Top 50 Stories: 1974 - Evel Knievel's jump

npoppino@idahostatesman.comMay 25, 2014 

Evel Knievel's attempt to cross the Snake River Canyon

Evel Knievel, in his X-2 Skycycle with a parachute attached, floats down to the bottom of the Snake River Canyon west of Shoshone Falls on Sunday, September 8, 1974, after his attempt to jump across the canyon.

STORMI GREENER, IDAHO STATESMAN FILE Buy Photo

  • ABOUT THIS SERIES

    To celebrate 150 years of producing this newspaper, we are re-printing one of our Top 50 stories each day through July 6. Then you can vote for your Top 10 stories, which will appear in our commemorative special section on July 26.

In Twin Falls, stuntman Evel Knievel's failed Sept. 8, 1974, jump over the Snake River Canyon is mostly remembered for two things: the chaos that surrounded it and the question of whether Knievel balked.

Attempts to re-enact the jump over the years have been met with mixed response due to what Knievel left behind. A riotous, upset crowd burned portable toilets and otherwise took out their disappointment on the Snake River Canyon. Knievel left town with unpaid debts (including thousands of dollars for those toilets), though he claimed decades later to have settled them all.

In the Statesman, reporter Tim Woodward noted many onlookers nearest to the jump site "either were intoxicated or under the influence of drugs." At one point, he wrote, it seemed as though the crowd would push the gathered media over the edge of the canyon.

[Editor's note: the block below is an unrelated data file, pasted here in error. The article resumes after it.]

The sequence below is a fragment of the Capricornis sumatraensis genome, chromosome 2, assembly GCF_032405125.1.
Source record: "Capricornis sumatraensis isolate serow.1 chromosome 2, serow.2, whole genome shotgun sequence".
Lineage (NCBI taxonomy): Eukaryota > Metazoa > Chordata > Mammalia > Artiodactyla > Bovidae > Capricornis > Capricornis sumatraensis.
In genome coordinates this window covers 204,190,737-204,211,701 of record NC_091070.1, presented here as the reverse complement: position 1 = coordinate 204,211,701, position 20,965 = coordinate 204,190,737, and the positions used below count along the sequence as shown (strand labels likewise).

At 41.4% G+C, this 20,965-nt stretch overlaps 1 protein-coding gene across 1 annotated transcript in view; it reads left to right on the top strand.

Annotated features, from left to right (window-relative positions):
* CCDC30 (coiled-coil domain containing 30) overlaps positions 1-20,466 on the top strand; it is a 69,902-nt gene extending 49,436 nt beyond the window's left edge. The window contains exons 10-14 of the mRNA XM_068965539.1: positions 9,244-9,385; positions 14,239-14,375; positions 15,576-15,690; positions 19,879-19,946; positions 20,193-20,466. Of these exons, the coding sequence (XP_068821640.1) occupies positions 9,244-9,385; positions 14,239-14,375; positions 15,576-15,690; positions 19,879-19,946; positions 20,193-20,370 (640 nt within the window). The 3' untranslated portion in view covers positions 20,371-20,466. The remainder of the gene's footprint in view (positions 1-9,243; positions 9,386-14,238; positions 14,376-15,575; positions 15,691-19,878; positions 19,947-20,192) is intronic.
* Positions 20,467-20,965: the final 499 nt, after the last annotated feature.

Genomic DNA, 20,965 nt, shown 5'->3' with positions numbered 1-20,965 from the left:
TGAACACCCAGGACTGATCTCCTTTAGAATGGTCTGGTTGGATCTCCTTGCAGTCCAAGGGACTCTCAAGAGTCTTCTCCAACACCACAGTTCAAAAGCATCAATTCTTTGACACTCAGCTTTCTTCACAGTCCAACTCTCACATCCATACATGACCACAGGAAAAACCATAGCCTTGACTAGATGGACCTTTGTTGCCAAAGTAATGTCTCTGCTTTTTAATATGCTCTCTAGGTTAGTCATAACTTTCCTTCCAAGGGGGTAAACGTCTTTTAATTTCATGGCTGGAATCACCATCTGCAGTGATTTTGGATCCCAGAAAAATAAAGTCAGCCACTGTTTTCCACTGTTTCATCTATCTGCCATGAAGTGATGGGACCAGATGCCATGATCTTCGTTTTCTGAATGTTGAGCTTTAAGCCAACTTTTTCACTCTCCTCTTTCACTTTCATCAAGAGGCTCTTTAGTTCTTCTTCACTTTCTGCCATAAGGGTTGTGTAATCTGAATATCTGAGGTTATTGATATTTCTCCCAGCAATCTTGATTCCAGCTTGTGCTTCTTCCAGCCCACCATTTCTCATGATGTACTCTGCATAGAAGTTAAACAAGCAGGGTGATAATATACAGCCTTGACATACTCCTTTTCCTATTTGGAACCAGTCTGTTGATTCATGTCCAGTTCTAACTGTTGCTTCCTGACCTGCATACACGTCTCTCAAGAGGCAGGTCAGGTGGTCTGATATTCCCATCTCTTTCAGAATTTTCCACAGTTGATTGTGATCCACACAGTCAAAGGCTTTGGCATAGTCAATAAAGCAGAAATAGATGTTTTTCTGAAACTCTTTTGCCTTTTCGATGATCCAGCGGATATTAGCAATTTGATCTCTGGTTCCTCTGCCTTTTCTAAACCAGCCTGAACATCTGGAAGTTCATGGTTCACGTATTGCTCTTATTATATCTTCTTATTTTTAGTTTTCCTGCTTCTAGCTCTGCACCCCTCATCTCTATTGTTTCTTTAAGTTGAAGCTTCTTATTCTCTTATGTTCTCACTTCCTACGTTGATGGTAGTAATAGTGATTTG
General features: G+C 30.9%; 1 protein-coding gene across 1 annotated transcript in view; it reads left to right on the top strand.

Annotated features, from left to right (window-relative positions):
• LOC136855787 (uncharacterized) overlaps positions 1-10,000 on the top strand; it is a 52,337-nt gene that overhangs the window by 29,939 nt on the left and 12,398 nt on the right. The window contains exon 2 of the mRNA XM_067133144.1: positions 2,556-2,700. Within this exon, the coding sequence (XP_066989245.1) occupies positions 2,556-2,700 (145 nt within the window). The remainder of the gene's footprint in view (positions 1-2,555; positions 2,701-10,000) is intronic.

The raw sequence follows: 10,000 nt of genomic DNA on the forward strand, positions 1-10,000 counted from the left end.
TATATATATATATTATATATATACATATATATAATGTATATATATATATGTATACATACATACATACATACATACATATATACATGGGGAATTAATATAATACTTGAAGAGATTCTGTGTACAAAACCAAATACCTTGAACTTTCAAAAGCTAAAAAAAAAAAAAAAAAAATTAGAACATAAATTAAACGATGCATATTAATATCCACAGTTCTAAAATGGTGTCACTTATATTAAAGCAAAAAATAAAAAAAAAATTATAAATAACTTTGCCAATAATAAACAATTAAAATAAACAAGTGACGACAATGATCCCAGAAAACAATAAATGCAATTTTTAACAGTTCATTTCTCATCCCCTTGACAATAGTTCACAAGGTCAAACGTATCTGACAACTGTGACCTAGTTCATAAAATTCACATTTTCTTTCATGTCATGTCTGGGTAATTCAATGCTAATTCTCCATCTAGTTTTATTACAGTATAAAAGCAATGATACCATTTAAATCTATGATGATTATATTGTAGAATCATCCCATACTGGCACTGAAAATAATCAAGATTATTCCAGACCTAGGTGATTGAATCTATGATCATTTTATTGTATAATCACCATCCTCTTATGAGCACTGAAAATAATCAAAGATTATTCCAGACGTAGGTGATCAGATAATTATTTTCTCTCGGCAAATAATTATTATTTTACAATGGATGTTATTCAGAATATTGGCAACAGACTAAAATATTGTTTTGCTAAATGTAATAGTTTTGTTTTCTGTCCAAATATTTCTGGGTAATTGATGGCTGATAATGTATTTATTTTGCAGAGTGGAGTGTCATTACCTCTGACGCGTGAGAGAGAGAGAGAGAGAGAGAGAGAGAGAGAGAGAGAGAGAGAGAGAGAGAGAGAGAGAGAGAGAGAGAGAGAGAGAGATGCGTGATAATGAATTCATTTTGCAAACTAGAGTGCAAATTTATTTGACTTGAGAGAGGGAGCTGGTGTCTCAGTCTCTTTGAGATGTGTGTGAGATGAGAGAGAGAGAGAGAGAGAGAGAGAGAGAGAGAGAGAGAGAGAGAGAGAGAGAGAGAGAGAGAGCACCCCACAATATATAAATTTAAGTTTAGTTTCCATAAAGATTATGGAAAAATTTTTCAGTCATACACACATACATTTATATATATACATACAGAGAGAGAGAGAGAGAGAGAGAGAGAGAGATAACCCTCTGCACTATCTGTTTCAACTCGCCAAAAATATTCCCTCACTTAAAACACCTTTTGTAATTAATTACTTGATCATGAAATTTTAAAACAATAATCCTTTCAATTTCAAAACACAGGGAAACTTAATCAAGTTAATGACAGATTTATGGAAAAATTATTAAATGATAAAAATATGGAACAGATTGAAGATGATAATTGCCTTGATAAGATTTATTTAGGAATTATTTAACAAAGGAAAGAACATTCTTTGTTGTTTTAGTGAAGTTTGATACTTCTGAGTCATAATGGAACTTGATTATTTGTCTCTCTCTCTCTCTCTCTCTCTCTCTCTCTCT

Knievel insisted until his death that his rocket malfunctioned, popping a parachute early and sending him into the canyon. But the question of whether he panicked and triggered his parachute himself persisted into this past decade.

"Thank God I didn't go into the river or I never would have made it," he told reporters after being flown back up to the rim.

This year brings the 40th anniversary of the jump, and several modern daredevils (including the designer of Knievel's Skycycle) have competed to re-enact it.

An odd historical coincidence: Sept. 8, 1974, was also the day President Gerald Ford pardoned his predecessor, Richard Nixon, for Watergate. That decision overshadowed Knievel on the Statesman's Sept. 9 front page.

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